Would-be lawyers from overseas who are having trouble with their grammar are being offered a helping hand by City University, which has developed a new course to introduce law students to the English legal language.
The programme, which has been designed by City University’s Centre for Translation Studies and The City Law School, has primarily been created to support international students wanting to take the new bar aptitude test being introduced by the Bar Standards Board (BSB) next year.
Dean of The City Law School Professor Susan Nash said: “English comprehension is already a requirement for several of our courses, and with the imminent introduction of an English language test by the BSB, understanding English legal terminology will become even more important for law students.”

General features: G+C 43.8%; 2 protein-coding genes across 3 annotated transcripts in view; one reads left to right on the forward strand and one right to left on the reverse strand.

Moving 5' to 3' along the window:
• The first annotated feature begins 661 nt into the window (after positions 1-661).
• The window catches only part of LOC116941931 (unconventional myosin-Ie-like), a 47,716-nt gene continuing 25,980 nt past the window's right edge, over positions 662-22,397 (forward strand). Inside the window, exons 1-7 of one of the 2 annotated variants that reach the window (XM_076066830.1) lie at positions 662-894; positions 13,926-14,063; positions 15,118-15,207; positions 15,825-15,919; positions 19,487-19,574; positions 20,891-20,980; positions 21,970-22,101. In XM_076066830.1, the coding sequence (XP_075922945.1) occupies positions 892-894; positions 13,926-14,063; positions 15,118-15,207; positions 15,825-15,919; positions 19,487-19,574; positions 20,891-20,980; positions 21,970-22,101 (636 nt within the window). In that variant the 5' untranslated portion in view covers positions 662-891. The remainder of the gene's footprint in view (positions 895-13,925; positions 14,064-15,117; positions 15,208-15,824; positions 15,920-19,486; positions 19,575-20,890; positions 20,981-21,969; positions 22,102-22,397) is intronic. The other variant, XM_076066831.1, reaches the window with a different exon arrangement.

Nash added that candidates who took the course would improve their comprehension of legal texts, as well as oral and written advocacy, and would be able to participate in a mooting competition at the end of the programme.
The four-week scheme, which runs through August, costs £1,350 to study but students who have accepted an offer at The City Law School qualify for a reduced rate of £1,000.
The BSB has been continually toying with the idea of introducing an aptitude test for aspiring barristers wanting to secure a place on the Bar Professional Training Course (BPTC) since the publication of the Wood Report in 2008. It finally introduced a pilot test earlier this year for entry onto the BPTC in September 2010 (read article).